/ Money

New industry code for bank transfer scams: how can it help?

bank transfer

Last Wednesday, the Payment Systems Regulator set out its plans for the design and development of an industry code to better protect people from bank transfer scams and provide a reimbursement scheme to help victims. Here, our guest, Paul Smith, the regulator’s head of policy, explains what it means..

Authorised push payment (APP) or bank transfer scams can have a devastating impact on peoples’ lives and we, the Payment Systems Regulator (PSR), want to make sure everyone is protected.

In the first six months of 2017, over £100m was stolen fraudulently as a result of people being tricked into transferring thousands of pounds to fraudsters. Our new plans are about protecting people by trying to prevent APP scams from happening in the first place and ensuring that banks help customers more effectively when, unfortunately, they do happen.

We’ve set out how we consider the issue can best be tackled, including through a new industry code, backed by the right for customers to raise complaints to the Financial Ombudsman Service (FOS). This will be in place by September 2018, paving the way for victims of APP scams to have better protection.

Better protection

From September 2018, the FOS can take this code into account as a relevant consideration when determining new complaints about APP scams. This means that victims of APP scams can be confident any claim for reimbursement will be given fairer consideration.

September isn’t that far away and so, to help us achieve our challenging timeline, we’ve set up a steering group made up of both consumer and industry representatives.

We know it’s important to bring together the right people to design the code and collaborate to deliver something that helps prevent these scams and works for everyone. The group will start their work this month, and Which? has agreed to be a member, representing consumers.

This is a complex piece of work and there is a lot to do from now until September, but it is essential we see, as soon as possible, a code that is effective in protecting people.

But the design of that code won’t be the end of the matter. Fraud is constantly changing and we expect the code will continue to evolve to keep pace in giving everyone the protection they need.

This is a guest contribution by Paul Smith. All views expressed here are Paul’s own and not necessarily those also shared by Which?.

What do you think about the PSR’s plans to introduce a new code to better protect people against bank transfer scams? What measures would you like to see be included in the code?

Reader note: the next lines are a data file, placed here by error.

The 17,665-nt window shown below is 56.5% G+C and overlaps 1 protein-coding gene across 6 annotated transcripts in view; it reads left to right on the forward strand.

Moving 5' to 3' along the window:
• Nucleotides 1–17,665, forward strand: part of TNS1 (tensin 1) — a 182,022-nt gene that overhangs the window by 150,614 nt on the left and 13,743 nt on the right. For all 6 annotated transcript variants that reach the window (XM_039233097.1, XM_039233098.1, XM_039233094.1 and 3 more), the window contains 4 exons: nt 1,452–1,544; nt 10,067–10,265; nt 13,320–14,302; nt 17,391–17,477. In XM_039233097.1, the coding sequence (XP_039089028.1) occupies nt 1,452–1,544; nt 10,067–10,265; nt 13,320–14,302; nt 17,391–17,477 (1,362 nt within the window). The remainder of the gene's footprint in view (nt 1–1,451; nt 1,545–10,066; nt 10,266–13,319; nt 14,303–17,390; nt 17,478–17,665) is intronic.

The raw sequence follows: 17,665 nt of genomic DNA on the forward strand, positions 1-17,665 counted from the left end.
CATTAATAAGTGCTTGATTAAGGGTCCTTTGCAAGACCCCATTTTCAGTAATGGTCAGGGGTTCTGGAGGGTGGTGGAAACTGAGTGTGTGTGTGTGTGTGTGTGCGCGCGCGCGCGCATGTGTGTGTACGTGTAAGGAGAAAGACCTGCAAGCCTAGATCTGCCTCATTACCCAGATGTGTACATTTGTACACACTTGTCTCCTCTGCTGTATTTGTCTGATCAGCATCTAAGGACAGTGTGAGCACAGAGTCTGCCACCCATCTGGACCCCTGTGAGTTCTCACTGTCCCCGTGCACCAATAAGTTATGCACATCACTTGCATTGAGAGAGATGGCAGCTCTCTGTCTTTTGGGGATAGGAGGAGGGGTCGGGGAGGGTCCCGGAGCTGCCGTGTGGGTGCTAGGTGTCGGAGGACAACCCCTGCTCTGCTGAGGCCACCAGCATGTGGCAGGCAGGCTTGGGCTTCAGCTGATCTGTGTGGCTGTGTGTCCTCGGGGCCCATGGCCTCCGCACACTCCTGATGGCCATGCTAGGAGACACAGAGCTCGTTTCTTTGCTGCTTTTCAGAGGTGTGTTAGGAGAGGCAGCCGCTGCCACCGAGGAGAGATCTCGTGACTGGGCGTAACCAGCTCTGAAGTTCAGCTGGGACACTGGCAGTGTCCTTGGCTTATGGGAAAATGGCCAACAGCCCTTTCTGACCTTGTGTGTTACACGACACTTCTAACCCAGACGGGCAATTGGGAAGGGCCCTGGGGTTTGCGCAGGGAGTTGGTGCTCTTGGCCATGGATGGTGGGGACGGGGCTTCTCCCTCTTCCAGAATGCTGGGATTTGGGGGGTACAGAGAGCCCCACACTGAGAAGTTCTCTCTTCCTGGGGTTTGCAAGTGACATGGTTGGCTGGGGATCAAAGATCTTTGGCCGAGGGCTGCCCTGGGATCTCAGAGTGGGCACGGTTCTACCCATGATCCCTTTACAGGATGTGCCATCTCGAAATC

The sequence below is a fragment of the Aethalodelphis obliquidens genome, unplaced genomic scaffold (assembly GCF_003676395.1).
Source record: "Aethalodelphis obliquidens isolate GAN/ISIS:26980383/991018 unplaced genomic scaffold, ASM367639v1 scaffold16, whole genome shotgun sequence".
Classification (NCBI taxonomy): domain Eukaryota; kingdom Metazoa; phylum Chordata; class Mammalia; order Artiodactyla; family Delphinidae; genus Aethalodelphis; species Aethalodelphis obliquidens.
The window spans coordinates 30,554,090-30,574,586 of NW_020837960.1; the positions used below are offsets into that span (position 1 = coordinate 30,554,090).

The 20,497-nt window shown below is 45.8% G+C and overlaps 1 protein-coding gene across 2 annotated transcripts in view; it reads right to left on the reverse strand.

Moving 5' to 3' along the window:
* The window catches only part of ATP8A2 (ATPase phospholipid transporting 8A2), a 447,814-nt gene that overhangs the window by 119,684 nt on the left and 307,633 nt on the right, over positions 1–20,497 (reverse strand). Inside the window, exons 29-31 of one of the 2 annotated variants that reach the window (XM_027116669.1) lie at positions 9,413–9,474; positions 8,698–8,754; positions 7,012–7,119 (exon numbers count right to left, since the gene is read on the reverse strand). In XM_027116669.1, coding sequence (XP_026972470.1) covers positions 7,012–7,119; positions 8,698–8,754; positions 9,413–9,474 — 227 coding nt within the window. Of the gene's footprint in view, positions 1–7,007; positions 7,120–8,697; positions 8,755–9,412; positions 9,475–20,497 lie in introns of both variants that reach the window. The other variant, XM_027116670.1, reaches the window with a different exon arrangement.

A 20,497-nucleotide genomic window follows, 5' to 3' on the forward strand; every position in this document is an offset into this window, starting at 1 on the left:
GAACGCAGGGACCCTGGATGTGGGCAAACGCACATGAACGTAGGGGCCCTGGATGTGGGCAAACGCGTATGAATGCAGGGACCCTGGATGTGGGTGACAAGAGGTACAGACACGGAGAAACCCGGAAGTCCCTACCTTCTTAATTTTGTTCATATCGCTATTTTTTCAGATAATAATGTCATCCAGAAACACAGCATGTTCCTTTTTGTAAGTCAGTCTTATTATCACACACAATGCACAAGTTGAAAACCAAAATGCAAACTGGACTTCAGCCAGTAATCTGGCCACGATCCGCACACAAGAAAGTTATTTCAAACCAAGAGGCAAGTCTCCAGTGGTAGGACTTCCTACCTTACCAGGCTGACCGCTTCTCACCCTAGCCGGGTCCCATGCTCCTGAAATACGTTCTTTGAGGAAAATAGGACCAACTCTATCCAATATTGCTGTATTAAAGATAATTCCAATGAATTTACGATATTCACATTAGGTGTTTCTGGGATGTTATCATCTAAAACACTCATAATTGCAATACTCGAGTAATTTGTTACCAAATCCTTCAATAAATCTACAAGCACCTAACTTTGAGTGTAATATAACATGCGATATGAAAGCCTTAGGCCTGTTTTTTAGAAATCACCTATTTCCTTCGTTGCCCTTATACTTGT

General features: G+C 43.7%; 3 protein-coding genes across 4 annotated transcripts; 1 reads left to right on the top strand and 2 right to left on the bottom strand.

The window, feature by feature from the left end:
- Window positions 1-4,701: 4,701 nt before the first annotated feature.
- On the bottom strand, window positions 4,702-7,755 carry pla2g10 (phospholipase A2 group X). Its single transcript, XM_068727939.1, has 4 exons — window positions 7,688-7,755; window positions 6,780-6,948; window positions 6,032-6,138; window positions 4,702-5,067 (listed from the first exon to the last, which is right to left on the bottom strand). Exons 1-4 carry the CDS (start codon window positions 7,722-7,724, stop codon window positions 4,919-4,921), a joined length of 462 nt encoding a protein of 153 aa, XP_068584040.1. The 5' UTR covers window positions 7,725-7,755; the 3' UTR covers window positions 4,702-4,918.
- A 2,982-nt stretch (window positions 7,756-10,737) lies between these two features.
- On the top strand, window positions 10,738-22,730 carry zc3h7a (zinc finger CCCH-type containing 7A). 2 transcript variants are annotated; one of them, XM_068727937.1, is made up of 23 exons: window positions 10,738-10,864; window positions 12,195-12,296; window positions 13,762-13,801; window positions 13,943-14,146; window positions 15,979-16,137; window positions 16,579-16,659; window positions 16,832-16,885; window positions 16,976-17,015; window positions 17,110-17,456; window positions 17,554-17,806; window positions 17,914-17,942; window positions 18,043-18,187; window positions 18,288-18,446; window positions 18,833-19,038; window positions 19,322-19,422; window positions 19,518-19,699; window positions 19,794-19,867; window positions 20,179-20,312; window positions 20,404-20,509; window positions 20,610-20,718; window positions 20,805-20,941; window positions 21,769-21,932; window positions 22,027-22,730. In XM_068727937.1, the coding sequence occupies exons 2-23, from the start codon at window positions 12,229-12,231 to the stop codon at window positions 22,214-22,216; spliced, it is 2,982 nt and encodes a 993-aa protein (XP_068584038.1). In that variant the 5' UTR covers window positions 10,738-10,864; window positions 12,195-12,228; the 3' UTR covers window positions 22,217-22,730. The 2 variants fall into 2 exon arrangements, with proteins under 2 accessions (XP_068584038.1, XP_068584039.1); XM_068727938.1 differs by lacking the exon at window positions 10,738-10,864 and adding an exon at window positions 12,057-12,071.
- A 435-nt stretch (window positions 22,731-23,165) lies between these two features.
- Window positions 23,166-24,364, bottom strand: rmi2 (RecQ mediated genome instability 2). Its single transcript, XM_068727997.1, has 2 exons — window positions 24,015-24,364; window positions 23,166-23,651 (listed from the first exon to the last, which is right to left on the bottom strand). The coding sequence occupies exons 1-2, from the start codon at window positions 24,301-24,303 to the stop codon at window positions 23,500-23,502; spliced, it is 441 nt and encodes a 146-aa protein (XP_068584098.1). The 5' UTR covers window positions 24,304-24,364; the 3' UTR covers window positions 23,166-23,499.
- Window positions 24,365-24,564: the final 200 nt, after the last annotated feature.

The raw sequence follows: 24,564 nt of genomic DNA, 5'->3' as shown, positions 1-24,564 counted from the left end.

Comments

I agree. My friend transferred money to a fraudulent NatWest account. Whilst it was reported to the fraud squad and eventually to the banking ombudsman WHO FOUND IN FAVOUR OF THE BANK, I would like to know why a fraudulent account was set up in the first place. If you or I open a bank account, as well as signing in blood, we must produce passports, utility bills, etc. How come the fraudster didn’t have to do this? I firmly believe that NatWest was liable for my friend’s losses as they managed the fraudulent account.

Both a sending and a receiving bank are involved in these scams. If you are not an account holder of the receiving bank you cannot easily pursue an Ombudsman complaint. I was defrauded. My bank agreed they had failed to act in a timely fashion and had not given me appropriate information when I reported my suspicions. They offered me compensation of half the amount (good for Barclays!). The receiving bank refused my complaint (that they had not undertaken sufficient identification checks on the fraudsters who opened the receiving account), by simply stating they had carried out the necessary checks. As a result of some technicality the ombudsman decided to pursue my complaint but stated that the receiving bank may simply refuse to provide information on the grounds of “data protection”. It seems perverse that the Data Protection Act can be used to protect the identity of, or information about, people who have been engaged in a fraud.

I have been and am still waiting for a result from an online scam that meant I currently owe over £5000 to Paypal. This all started back in October last year when I was asked via a home working website to list some items on Ebay for someone. Turned out that A. The items never existed, B. The scammers were Romanian’s, C. I was totally unaware of both Paypal’s and Ebay rules regarding this however I have stated to Ebay that there are still people out there who are acting as re-sellers for goods that they do not even have in their possession. I was asked to prove items were in my possession whilst I know for a fact there are other sellers out there who do not physically have products in their possession.
My case is currently with both the Metropolitan Police in London who have now arrested the scammers , however getting the £5000 plus back is another matter. It was transferred from Paypal to my own bank account and then from my bank account to the Natwest Bank,whom, believe it or not, allowed these people to set up bank accounts with false identification. I am also in touch with the Financial Ombudsman because at the time I was scammed and told Coop bank to Stop the transfer, they not only did Not do it but delayed the request for 30 odd days. They have since stated that they do not believe they are responsible because I apparently authorised the transaction. The Ombudsman are now investigating this.
I , however, still have a fully suspended Ebay account and Paypal still demanding money from me and insusting that I am the criminal here. My crime was being a stupid idiotic Gullible person falling for a scam that has now cost me over £5000. I was suffering from depression when this happened. Suicide seems like a very good option when you are already in debt and you thought someone was offering you a lifeline. I will never do anything like this ever again.

Thanks for sharing your story with us. Scams like this can have such a huge financial and emotional toll. Please remember if you need to speak to a money expert you can call our helpline on 01992 822 848 or feel free to email us under the ‘Need help?’ tab at the top of this page. We recommend that you speak to Samaritans for support also, you can contact them on 116 123.